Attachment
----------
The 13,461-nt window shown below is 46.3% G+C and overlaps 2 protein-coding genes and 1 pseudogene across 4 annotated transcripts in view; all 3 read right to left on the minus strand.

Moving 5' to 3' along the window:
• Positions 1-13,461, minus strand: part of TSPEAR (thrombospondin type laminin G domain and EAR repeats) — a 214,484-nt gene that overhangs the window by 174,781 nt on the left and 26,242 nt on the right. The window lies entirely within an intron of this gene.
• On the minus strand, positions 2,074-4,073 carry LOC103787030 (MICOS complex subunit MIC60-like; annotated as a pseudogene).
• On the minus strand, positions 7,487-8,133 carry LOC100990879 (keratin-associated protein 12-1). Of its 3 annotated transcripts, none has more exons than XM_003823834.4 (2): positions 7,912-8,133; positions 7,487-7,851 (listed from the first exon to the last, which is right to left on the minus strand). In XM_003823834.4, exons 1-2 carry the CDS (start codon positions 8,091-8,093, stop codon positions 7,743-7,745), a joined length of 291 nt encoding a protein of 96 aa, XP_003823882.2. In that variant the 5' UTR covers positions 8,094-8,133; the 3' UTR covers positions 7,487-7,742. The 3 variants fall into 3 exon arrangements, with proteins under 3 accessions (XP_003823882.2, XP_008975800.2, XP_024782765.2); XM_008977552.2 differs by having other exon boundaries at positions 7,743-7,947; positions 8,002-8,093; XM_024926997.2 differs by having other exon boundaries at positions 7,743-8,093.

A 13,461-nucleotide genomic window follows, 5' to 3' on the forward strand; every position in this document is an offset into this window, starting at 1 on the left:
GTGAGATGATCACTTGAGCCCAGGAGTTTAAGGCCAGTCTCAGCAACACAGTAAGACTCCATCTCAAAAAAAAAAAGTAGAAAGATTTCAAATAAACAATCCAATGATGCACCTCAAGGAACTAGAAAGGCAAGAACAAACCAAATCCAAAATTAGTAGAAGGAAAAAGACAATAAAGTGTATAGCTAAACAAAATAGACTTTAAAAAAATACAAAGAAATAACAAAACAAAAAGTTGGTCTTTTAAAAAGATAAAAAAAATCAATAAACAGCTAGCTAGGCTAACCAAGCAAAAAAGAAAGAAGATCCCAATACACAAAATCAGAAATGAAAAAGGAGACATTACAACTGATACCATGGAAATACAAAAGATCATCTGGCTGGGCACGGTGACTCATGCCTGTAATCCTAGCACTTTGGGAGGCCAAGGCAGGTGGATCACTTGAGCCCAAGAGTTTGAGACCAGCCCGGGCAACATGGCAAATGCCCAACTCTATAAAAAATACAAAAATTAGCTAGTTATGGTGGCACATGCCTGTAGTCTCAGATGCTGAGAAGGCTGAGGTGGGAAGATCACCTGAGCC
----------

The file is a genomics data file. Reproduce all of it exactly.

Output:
The 13,461-nt window shown below is 46.3% G+C and overlaps 2 protein-coding genes and 1 pseudogene across 4 annotated transcripts in view; all 3 read right to left on the minus strand.

Moving 5' to 3' along the window:
• Positions 1-13,461, minus strand: part of TSPEAR (thrombospondin type laminin G domain and EAR repeats) — a 214,484-nt gene that overhangs the window by 174,781 nt on the left and 26,242 nt on the right. The window lies entirely within an intron of this gene.
• On the minus strand, positions 2,074-4,073 carry LOC103787030 (MICOS complex subunit MIC60-like; annotated as a pseudogene).
• On the minus strand, positions 7,487-8,133 carry LOC100990879 (keratin-associated protein 12-1). Of its 3 annotated transcripts, none has more exons than XM_003823834.4 (2): positions 7,912-8,133; positions 7,487-7,851 (listed from the first exon to the last, which is right to left on the minus strand). In XM_003823834.4, exons 1-2 carry the CDS (start codon positions 8,091-8,093, stop codon positions 7,743-7,745), a joined length of 291 nt encoding a protein of 96 aa, XP_003823882.2. In that variant the 5' UTR covers positions 8,094-8,133; the 3' UTR covers positions 7,487-7,742. The 3 variants fall into 3 exon arrangements, with proteins under 3 accessions (XP_003823882.2, XP_008975800.2, XP_024782765.2); XM_008977552.2 differs by having other exon boundaries at positions 7,743-7,947; positions 8,002-8,093; XM_024926997.2 differs by having other exon boundaries at positions 7,743-8,093.

A 13,461-nucleotide genomic window follows, 5' to 3' on the forward strand; every position in this document is an offset into this window, starting at 1 on the left:
GTGAGATGATCACTTGAGCCCAGGAGTTTAAGGCCAGTCTCAGCAACACAGTAAGACTCCATCTCAAAAAAAAAAAGTAGAAAGATTTCAAATAAACAATCCAATGATGCACCTCAAGGAACTAGAAAGGCAAGAACAAACCAAATCCAAAATTAGTAGAAGGAAAAAGACAATAAAGTGTATAGCTAAACAAAATAGACTTTAAAAAAATACAAAGAAATAACAAAACAAAAAGTTGGTCTTTTAAAAAGATAAAAAAAATCAATAAACAGCTAGCTAGGCTAACCAAGCAAAAAAGAAAGAAGATCCCAATACACAAAATCAGAAATGAAAAAGGAGACATTACAACTGATACCATGGAAATACAAAAGATCATCTGGCTGGGCACGGTGACTCATGCCTGTAATCCTAGCACTTTGGGAGGCCAAGGCAGGTGGATCACTTGAGCCCAAGAGTTTGAGACCAGCCCGGGCAACATGGCAAATGCCCAACTCTATAAAAAATACAAAAATTAGCTAGTTATGGTGGCACATGCCTGTAGTCTCAGATGCTGAGAAGGCTGAGGTGGGAAGATCACCTGAGCC